So, apart from the mental trauma of explaining my name, what made me dislike it during my growing up years?

First and foremost, it sounded old fashioned and I had many aunties and grannies by name ‘Meenakshi’ in our family. Do not fret, this is as normal as eating Roti for Breakfast, Lunch, and Dinner in North India and as casual as sipping champagne for water in Paris! Secondly, the fact that every other girl in the town where I was born, ‘was’ and ‘is’ named ‘Meenakshi’ and Why? Well, I was born in Madurai and the city is world-famous for the ‘Meenakshi Temple’. Sigh!

A Twist in Tale

I guess it was during my stint in an MNC a decade back, that I actually started taking pride in my name and wanted to prove to others that pronouncing Indian especially South Indian names makes me conclude a person to be NOT intellectually challenged!

It was the year 2004 and we had just gone ops (Operational) on the floor and were assigned our clients. I was into the Technical Team of a Software Giant and nervous to the bits. For the first few days, we were using simple alias names and then had switched to our original names. This was a bit hard on the clients who could not pronounce our Indian names as they found it too complicated. They wanted us to shorten our names and made us take up shorter and easier for them to pronounce names.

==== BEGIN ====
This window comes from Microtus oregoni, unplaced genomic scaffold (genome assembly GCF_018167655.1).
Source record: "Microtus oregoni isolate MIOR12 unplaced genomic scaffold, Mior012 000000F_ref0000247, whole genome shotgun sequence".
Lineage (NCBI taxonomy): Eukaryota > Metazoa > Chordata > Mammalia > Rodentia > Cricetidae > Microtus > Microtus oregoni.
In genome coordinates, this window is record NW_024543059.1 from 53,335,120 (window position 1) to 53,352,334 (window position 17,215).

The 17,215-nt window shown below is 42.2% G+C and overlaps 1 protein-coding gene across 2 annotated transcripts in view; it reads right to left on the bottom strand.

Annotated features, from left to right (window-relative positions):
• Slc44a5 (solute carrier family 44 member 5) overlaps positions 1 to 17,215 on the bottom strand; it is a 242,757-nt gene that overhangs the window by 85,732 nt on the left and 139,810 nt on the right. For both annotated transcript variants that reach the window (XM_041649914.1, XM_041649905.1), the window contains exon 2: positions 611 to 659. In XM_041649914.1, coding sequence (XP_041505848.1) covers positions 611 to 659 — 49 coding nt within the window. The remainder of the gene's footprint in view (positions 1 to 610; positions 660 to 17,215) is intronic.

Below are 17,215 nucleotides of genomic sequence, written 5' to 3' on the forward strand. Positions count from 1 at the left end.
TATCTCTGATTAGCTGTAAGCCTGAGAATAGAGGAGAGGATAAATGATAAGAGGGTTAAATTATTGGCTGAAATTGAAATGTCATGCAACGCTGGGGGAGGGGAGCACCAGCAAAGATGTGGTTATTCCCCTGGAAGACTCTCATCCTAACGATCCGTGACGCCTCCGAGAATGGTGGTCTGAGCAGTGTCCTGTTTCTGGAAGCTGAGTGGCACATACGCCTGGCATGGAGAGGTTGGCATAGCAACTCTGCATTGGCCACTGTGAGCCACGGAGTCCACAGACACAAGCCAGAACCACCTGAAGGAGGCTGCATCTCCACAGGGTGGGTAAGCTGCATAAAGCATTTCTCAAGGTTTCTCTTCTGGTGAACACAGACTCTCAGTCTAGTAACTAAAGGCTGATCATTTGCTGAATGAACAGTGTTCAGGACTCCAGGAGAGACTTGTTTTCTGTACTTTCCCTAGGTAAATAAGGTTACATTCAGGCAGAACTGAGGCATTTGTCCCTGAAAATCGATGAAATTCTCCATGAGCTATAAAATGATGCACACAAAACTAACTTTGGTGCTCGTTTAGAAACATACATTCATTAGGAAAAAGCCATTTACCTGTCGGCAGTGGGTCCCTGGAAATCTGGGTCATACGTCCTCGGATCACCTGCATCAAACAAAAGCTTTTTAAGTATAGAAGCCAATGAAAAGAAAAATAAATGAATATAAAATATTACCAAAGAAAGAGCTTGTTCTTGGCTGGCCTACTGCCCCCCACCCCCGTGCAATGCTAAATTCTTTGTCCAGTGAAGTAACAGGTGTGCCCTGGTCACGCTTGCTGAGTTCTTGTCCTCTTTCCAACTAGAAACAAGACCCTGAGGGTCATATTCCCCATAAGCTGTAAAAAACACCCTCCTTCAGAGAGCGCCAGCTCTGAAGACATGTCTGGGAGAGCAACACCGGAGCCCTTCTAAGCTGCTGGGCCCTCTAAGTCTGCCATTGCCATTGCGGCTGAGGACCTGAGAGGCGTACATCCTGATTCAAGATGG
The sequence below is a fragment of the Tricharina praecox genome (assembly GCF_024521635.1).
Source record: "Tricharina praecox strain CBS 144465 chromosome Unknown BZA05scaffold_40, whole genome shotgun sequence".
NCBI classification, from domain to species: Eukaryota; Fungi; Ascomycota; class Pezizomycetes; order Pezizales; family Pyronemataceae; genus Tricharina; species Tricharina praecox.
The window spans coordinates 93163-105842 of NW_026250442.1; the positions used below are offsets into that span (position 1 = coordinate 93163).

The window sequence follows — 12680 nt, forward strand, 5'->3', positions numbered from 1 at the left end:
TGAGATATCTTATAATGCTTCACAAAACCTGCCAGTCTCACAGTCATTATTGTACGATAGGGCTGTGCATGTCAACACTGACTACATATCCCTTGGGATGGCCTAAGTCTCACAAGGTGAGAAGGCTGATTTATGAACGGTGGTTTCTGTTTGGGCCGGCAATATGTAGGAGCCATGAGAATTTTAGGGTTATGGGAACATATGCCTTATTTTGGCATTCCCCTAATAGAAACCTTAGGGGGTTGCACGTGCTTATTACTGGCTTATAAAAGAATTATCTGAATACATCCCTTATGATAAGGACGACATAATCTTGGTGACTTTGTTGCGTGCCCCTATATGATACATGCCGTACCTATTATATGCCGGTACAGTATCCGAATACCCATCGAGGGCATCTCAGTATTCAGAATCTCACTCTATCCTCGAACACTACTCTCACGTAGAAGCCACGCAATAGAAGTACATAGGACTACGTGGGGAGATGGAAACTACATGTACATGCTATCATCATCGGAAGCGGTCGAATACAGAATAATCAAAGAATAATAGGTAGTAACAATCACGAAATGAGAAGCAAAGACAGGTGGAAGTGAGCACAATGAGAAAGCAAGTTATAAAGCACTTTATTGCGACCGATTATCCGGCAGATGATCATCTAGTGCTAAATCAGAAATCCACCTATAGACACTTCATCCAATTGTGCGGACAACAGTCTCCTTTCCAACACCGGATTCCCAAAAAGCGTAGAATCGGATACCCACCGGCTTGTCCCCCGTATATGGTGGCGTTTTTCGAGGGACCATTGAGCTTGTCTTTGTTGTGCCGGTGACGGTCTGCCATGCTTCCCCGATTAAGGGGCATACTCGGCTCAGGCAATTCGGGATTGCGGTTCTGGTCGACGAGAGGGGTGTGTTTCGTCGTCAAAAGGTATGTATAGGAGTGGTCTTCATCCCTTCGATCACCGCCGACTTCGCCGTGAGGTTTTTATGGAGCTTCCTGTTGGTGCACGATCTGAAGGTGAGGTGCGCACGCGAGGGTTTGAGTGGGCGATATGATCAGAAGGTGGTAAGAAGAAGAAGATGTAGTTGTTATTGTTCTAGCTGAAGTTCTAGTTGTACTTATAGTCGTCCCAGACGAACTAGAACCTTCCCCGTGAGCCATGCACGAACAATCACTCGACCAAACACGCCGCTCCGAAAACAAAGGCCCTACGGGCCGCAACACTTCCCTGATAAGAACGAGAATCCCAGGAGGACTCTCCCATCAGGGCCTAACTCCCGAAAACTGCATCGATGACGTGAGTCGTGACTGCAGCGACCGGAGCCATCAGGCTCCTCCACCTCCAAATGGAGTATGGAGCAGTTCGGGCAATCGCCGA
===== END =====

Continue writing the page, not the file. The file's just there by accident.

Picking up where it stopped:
That is when I and some of my friends felt that enough is enough, and we spoke to the Project head and then to the higher authorities and made sure we could use our First names. I guess, this was one instance where I and my friends took pride in we – being Indians and did not shy away from proving to the world that we are #MoreIndianThanYouThink

This was also the time I was reading Chinua Achebe’s ‘Things Fall Apart’. Taking a leaf out of this book, and inspired by the way- the protagonist sacrifices his life to save the identity of his race and land, I  sort of made sure to upkeep my identity by not letting my full name be hijacked and replaced by alien-sounding syllables!


When the same clients came to visit us in India, the Indianness in me made sure to accord them a Swagatham/warm welcome and make them feel at home in a diverse culture like India.

I guess it is the concept and belief of ‘Athithi Devo Bhava’, that has been inculcated in us since our childhood and all through time immemorial in our culture, that, we Indians open our hearts and home to every visitor and overwhelm them with love and affection! Ironically, this also is the reason why so many foreigners have invaded India since time immemorial to establish their empires in this wonderful country and WE have never invaded any of the countries ever!

My actions and reactions, all my endeavours to prove that I am more Indian than others think, have been different and varied according to the age and the phase of my life. I am sure it is the same as most of us, isn’t it?